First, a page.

The Bartlett School of Architecture


CRUNCH: Healing Through Making

25 April 2024, 6:30 pm–8:00 pm

A image of a a large thatched roof being woven together by several people.

A discussion about how individuals and communities can grow and heal through collective making.

This event is free.

Event Information

Open to







The Bartlett School of Architecture


The Bartlett School of Architecture
22 Gordon Street
United Kingdom

What if each of us stepped outside of our comfort zone and paid attention to the environment beyond our boundaries? How can architectural professionals contribute to a balanced living environment as architects and as responsible individuals?

Architect Rizvi Hassan spent five years working with the Rohingya refugees and the surrounding Bangladeshi hosting communities in the Ukhiya-Teknaf area, where people came together to decide, design and build, finding positivity and collaborating to overcome challenges in a crisis. 

The Rohingya people have abundant stories, knowledge and wisdom that create positivity and care. Celebrating building processes together preserves and expands these stories and supports their mental wellbeing while strengthening their identity, culture and values by creating a collective community.

The talk will be followed by responses from Professor Jonathan Saha (Durham University) and chaired by Professor Clare Melhuish (UCL Urban Laboratory).

This event is part of the inaugural CRUNCH Series at The Bartlett School of Architecture, replacing the International Lecture Series. Please note this event is first-come, first-served and is limited capacity. 

Speaker Biographies

Rizvi Hassan is a Bangladeshi architect who has been exploring the role of design professionals in unconventional fields, working in rural areas, flood-prone areas, refugee camps and informal settlements for various communities in Bangladesh. His work features contextual response, local identity, culture and learning through collective making to reflect on the construction process and final spaces. Rizvi has worked with CSF Global (Child Sight Foundation), SAJIDA Foundation, IOM-UN Migration, ICRC and BRAC. He won the Aga Khan Award for Architecture in 2022 and the Architecture Sans Frontières (ASF) Award in 2021. UN-OCHA recognised him in 2020 for his contributions.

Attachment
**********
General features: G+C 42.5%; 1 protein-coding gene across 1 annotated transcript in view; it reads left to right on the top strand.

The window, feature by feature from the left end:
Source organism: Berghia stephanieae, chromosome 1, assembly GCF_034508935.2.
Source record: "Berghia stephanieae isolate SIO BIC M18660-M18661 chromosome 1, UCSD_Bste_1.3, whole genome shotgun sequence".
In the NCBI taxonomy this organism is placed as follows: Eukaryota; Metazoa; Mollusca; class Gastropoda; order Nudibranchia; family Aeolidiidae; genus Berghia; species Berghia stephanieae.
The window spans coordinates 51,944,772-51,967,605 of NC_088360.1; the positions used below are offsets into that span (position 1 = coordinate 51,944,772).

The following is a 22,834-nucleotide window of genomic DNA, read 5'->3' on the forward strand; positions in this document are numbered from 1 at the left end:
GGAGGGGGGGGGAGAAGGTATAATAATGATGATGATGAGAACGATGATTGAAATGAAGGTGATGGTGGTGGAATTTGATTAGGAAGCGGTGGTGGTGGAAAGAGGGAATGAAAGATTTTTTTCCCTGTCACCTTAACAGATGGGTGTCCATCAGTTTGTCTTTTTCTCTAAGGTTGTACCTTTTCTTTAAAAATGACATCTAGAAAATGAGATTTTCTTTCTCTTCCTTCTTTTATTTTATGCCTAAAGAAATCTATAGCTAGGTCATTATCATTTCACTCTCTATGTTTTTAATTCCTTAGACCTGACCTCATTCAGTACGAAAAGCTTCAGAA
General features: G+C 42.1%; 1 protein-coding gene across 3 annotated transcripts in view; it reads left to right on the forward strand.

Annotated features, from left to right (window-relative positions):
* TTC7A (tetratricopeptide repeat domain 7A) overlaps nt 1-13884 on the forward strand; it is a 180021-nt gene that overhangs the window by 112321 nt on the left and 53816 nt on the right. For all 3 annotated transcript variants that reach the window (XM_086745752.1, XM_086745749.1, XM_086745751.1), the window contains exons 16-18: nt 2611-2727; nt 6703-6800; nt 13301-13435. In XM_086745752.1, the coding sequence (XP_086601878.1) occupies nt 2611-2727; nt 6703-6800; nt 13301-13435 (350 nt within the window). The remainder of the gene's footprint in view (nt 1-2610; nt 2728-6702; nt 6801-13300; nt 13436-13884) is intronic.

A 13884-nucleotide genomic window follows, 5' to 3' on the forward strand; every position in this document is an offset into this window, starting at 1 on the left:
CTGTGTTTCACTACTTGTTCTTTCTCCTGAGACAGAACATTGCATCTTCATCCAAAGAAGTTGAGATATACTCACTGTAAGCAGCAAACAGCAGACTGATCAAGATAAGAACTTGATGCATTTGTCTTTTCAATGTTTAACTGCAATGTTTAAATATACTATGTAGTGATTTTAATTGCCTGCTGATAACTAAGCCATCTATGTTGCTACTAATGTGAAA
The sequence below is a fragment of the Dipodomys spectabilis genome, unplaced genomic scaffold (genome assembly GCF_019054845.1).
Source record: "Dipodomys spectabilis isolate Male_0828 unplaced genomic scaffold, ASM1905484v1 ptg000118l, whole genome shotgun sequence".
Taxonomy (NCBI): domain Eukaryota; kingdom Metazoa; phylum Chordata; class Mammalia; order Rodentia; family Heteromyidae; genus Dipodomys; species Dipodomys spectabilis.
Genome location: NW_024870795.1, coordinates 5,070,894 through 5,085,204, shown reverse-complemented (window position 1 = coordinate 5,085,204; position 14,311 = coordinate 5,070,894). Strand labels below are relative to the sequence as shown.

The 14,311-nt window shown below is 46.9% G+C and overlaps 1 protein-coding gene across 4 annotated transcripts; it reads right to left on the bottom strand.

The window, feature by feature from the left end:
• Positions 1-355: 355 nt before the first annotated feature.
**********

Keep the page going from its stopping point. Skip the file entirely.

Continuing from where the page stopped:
Jonathan Saha is a Professor of South Asian History at Durham University. He specialises in the history of nineteenth and twentieth-century colonialism in Southeast Asia, focusing particularly on British Burma. His 2013 monograph, Law, Disorder and the Colonial State, looked at the history of corruption within the colonial state, exploring how the state was experienced and imagined in everyday life. Jonathan recently published his second book, Colonizing Animals: Interspecies Empire in Myanmar (2021), which explores how British imperialism in Myanmar transformed relationships between humans and animals in the colony.

Clare Melhuish is Professorial Research Fellow in the Anthropology of Built Environments and the Director of UCL Urban Laboratory, where she writes, researches and lectures on urbanism and the built environment. Clare’s work focuses on urban regeneration and urban heritage, exploring postcolonial and decolonial urban contexts. Prior to joining UCL in 2013, Clare was a Visiting Research Fellow in Anthropology at Brunel University. She also worked as a postdoctoral researcher on a series of projects in the geography departments at Open University, King’s College London, Brighton and Sussex Universities, and Queen Mary, University of London.

More information

Image: Courtesy of Rizvi Hassan